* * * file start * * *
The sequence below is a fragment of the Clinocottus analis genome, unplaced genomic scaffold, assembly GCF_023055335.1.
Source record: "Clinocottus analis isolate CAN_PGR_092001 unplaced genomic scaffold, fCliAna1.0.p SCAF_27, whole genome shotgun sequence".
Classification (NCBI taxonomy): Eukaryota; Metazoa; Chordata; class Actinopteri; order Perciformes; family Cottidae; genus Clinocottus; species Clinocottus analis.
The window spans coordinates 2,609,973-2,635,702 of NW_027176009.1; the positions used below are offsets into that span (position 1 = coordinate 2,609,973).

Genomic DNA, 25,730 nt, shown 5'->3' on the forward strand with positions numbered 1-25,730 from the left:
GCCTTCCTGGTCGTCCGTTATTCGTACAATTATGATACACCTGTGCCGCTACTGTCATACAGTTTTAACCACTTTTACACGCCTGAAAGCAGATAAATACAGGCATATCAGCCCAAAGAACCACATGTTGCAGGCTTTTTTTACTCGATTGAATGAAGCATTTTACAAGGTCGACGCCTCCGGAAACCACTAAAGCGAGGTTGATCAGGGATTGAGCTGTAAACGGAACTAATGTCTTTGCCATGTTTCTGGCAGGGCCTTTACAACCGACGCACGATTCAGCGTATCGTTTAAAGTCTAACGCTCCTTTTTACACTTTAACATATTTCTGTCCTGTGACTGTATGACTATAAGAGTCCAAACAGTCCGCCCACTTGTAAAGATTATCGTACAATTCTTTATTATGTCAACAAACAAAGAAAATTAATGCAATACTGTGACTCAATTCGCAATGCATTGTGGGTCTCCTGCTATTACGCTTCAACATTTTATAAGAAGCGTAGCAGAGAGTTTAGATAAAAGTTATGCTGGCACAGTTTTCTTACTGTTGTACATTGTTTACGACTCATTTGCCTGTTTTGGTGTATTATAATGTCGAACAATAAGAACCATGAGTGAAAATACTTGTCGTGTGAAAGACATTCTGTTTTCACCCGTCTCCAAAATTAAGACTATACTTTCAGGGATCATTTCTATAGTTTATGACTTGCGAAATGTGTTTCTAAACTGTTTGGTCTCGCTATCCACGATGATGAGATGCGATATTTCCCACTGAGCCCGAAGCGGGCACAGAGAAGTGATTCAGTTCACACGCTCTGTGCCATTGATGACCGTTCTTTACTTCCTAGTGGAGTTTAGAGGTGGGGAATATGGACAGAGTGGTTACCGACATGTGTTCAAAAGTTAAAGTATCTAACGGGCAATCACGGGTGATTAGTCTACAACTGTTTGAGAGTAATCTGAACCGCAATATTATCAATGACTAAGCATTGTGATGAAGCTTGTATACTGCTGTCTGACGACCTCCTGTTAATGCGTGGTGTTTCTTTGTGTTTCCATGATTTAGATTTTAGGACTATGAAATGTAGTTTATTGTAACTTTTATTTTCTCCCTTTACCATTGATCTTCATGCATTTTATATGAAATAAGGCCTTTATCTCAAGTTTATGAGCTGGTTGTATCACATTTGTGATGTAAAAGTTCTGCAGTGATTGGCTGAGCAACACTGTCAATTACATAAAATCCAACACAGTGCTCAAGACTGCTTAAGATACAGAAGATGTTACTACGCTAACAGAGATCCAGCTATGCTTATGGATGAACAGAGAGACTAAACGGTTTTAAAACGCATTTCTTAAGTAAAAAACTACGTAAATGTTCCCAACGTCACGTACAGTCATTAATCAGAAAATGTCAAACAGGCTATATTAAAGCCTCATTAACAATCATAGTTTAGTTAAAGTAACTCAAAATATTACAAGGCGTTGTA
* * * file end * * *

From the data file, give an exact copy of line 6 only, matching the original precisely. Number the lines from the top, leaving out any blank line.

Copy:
GCCTTCCTGGTCGTCCGTTATTCGTACAATTATGATACACCTGTGCCGCTACTGTCATACAGTTTTAACCACTTTTACACGCCTGAAAGCAGATAAATACAGGCATATCAGCCCAAAGAACCACATGTTGCAGGCTTTTTTTACTCGATTGAATGAAGCATTTTACAAGGTCGACGCCTCCGGAAACCACTAAAGCGAGGTTGATCAGGGATTGAGCTGTAAACGGAACTAATGTCTTTGCCATGTTTCTGGCAGGGCCTTTACAACCGACGCACGATTCAGCGTATCGTTTAAAGTCTAACGCTCCTTTTTACACTTTAACATATTTCTGTCCTGTGACTGTATGACTATAAGAGTCCAAACAGTCCGCCCACTTGTAAAGATTATCGTACAATTCTTTATTATGTCAACAAACAAAGAAAATTAATGCAATACTGTGACTCAATTCGCAATGCATTGTGGGTCTCCTGCTATTACGCTTCAACATTTTATAAGAAGCGTAGCAGAGAGTTTAGATAAAAGTTATGCTGGCACAGTTTTCTTACTGTTGTACATTGTTTACGACTCATTTGCCTGTTTTGGTGTATTATAATGTCGAACAATAAGAACCATGAGTGAAAATACTTGTCGTGTGAAAGACATTCTGTTTTCACCCGTCTCCAAAATTAAGACTATACTTTCAGGGATCATTTCTATAGTTTATGACTTGCGAAATGTGTTTCTAAACTGTTTGGTCTCGCTATCCACGATGATGAGATGCGATATTTCCCACTGAGCCCGAAGCGGGCACAGAGAAGTGATTCAGTTCACACGCTCTGTGCCATTGATGACCGTTCTTTACTTCCTAGTGGAGTTTAGAGGTGGGGAATATGGACAGAGTGGTTACCGACATGTGTTCAAAAGTTAAAGTATCTAACGGGCAATCACGGGTGATTAGTCTACAACTGTTTGAGAGTAATCTGAACCGCAATATTATCAATGACTAAGCATTGTGATGAAGCTTGTATACTGCTGTCTGACGACCTCCTGTTAATGCGTGGTGTTTCTTTGTGTTTCCATGATTTAGATTTTAGGACTATGAAATGTAGTTTATTGTAACTTTTATTTTCTCCCTTTACCATTGATCTTCATGCATTTTATATGAAATAAGGCCTTTATCTCAAGTTTATGAGCTGGTTGTATCACATTTGTGATGTAAAAGTTCTGCAGTGATTGGCTGAGCAACACTGTCAATTACATAAAATCCAACACAGTGCTCAAGACTGCTTAAGATACAGAAGATGTTACTACGCTAACAGAGATCCAGCTATGCTTATGGATGAACAGAGAGACTAAACGGTTTTAAAACGCATTTCTTAAGTAAAAAACTACGTAAATGTTCCCAACGTCACGTACAGTCATTAATCAGAAAATGTCAAACAGGCTATATTAAAGCCTCATTAACAATCATAGTTTAGTTAAAGTAACTCAAAATATTACAAGGCGTTGTA